Before the Colorado House Judiciary Committee today is a bill that district attorneys across the state hope will help modernize the state’s sexual exploitation on a child and child pornography laws.
Twenty-first Judicial Chief Deputy District Attorney Trish Mahre described today’s standards as “antiquated.”
“We have been using old solutions from the 20th century to combat a 21st century problem,” she said.
Mahre, who supervises crimes against children in Mesa County, worked with the Colorado District Attorney’s Council to provide local perspective in the crafting of the bill.
According to its summary, the bill updates sexual exploitation of a child laws to reflect access and viewing due to evolving technology.
It seeks to enhance the presumptive sentencing range if the sexually exploitative material depicts a child who is under 12 years old, as well as for victims subjected to the actual application of physical force or violence, or subjected to sexual intercourse, sexual intrusion or sadomasochism.
CDAC Sexual Assault Resource Prosecutor Amanda Gall said the bill was brought out of the Larimer County District Attorney’s Office on the Front Range.
“The issue is we don’t keep videos on video cassettes anymore and don’t keep photos in photo albums,” she explained. “We stream things live now. It’s the same for child pornography.”
With the wide use of cloud-based services, technology has enabled child predators to share, create and store easier than ever before, sometimes where it’s not stored on a local computer.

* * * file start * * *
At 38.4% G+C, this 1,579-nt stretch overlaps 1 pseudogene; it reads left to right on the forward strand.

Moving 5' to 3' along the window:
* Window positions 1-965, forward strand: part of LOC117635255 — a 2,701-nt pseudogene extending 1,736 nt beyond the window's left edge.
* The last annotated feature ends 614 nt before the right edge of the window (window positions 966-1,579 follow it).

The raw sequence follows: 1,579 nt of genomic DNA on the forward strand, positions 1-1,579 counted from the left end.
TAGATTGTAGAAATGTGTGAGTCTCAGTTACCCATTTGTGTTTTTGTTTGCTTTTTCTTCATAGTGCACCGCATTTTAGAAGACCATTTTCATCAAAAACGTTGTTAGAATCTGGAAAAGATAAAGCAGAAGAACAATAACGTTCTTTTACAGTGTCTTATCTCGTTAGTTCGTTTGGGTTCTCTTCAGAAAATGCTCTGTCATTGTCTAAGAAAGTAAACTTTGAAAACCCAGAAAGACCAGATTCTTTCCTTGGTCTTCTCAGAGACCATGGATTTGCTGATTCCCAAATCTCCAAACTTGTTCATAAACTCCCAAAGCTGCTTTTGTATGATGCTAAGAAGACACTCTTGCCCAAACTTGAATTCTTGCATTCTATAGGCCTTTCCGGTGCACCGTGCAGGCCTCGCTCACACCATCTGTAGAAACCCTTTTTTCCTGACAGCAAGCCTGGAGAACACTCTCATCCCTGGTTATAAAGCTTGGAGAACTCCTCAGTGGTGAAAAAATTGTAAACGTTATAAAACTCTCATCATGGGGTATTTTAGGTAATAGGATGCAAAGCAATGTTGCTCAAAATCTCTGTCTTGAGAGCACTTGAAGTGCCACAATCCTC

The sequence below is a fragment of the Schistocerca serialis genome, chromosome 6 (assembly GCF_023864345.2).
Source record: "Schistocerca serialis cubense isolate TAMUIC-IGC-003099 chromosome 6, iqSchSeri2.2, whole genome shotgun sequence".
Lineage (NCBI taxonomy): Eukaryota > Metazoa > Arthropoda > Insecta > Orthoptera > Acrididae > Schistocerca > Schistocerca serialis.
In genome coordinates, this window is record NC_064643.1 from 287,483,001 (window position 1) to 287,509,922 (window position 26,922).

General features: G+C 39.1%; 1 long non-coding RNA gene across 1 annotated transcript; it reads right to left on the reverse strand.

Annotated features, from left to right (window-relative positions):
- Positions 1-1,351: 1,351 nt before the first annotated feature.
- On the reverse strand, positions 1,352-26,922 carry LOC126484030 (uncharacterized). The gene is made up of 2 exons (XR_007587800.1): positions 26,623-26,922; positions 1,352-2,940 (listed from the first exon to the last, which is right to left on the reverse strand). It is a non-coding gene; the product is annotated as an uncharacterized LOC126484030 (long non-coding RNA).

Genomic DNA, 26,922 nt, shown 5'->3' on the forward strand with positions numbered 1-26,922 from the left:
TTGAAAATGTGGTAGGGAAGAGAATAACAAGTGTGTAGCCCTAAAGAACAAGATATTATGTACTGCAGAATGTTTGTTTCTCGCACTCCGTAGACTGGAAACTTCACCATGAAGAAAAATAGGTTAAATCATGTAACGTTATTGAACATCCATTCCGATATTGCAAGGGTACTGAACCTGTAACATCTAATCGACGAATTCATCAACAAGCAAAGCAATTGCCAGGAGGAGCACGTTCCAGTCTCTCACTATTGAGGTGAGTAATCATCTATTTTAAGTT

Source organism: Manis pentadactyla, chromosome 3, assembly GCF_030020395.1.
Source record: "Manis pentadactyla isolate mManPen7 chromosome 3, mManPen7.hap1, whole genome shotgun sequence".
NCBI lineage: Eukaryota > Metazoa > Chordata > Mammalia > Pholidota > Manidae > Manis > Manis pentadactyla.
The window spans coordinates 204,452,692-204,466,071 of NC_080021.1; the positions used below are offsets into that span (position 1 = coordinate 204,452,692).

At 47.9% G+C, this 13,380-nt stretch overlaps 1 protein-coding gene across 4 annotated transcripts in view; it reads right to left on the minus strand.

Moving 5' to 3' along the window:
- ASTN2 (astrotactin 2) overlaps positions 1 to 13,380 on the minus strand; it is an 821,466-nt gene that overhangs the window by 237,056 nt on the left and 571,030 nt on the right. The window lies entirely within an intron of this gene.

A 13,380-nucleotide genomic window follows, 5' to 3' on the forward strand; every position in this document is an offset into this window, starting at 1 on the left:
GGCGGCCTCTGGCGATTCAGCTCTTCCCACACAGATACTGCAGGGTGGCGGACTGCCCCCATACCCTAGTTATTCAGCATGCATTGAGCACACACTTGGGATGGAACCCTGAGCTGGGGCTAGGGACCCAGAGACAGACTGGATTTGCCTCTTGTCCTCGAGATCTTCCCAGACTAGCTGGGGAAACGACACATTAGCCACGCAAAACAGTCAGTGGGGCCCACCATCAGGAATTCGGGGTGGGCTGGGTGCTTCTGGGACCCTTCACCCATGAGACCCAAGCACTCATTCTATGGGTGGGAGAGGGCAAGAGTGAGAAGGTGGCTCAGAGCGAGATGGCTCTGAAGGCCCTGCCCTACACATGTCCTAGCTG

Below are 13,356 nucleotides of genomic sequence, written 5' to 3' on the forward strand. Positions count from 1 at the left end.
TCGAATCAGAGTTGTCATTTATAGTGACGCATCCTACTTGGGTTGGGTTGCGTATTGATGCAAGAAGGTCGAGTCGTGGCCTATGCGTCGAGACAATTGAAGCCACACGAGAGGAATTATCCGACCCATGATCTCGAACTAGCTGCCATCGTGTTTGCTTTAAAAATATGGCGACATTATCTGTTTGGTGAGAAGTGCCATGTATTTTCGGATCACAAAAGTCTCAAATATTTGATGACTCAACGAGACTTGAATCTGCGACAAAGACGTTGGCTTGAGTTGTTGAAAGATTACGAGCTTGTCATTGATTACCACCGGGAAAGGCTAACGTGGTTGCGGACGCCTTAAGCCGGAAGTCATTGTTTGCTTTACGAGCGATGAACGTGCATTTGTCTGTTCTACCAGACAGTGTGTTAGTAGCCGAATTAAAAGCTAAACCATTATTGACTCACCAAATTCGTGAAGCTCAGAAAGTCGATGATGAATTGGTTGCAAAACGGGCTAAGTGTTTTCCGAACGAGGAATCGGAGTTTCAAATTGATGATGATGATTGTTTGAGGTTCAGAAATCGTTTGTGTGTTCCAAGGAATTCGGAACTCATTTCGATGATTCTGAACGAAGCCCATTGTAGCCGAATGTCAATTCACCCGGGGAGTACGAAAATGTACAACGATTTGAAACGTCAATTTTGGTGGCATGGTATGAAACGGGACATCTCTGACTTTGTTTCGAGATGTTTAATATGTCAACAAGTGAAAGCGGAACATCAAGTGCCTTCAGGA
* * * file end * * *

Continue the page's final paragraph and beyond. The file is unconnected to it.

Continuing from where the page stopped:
According to current Colorado law, individuals are punished based on whether they are in possession of child pornography, how many child pornographic images they are found with, and how many times they have been found with child pornographic images, among other factors.
Gall said the bill looks to move away from the count and number of images and looks to punish individuals more based on the content.
“Punish content of image not quantity,” she said. “There’s a broad range of behavior and this bill looks to give judges more discretion. There’s been no substantive change in over a decade to child porn laws.”
CDAC spokesman Michael Teague said the bill adds language to encompass cloud-based data and live streaming, rather than just looking at media saved on a local computer.
It also creates extraordinary risk sentencing for the type of child porn rather than the current standard of the amount possessed.
Finally, it provides resources to rural law enforcement agencies for technical analysis.
“Most images/recordings of child pornography depict real children, often suffering actual sexual abuse,” Mahre said. “The internet has really changed the type of victimization that children can endure and enlarged the ability of many pedophiles to access such images or recordings.”
Mahre said the current statute doesn’t tell the full scope of what they are doing.
“Numbers don’t always represent (the full scope),” she explained about the current statute.
She also agreed the law should reflect a harsher sentence for crimes against children who are very young and the kind of abuse that is being alleged.
“Our current laws don’t give harsher punishment based on age or substance of what is being exploited. Someone possessing material of egregious nature should have more significant punishment than just a provocative sexually exploitative image of child,” said said. “We want to make the laws contemporary with today’s technology.”
The House Judiciary Committee will vote on the bill this afternoon.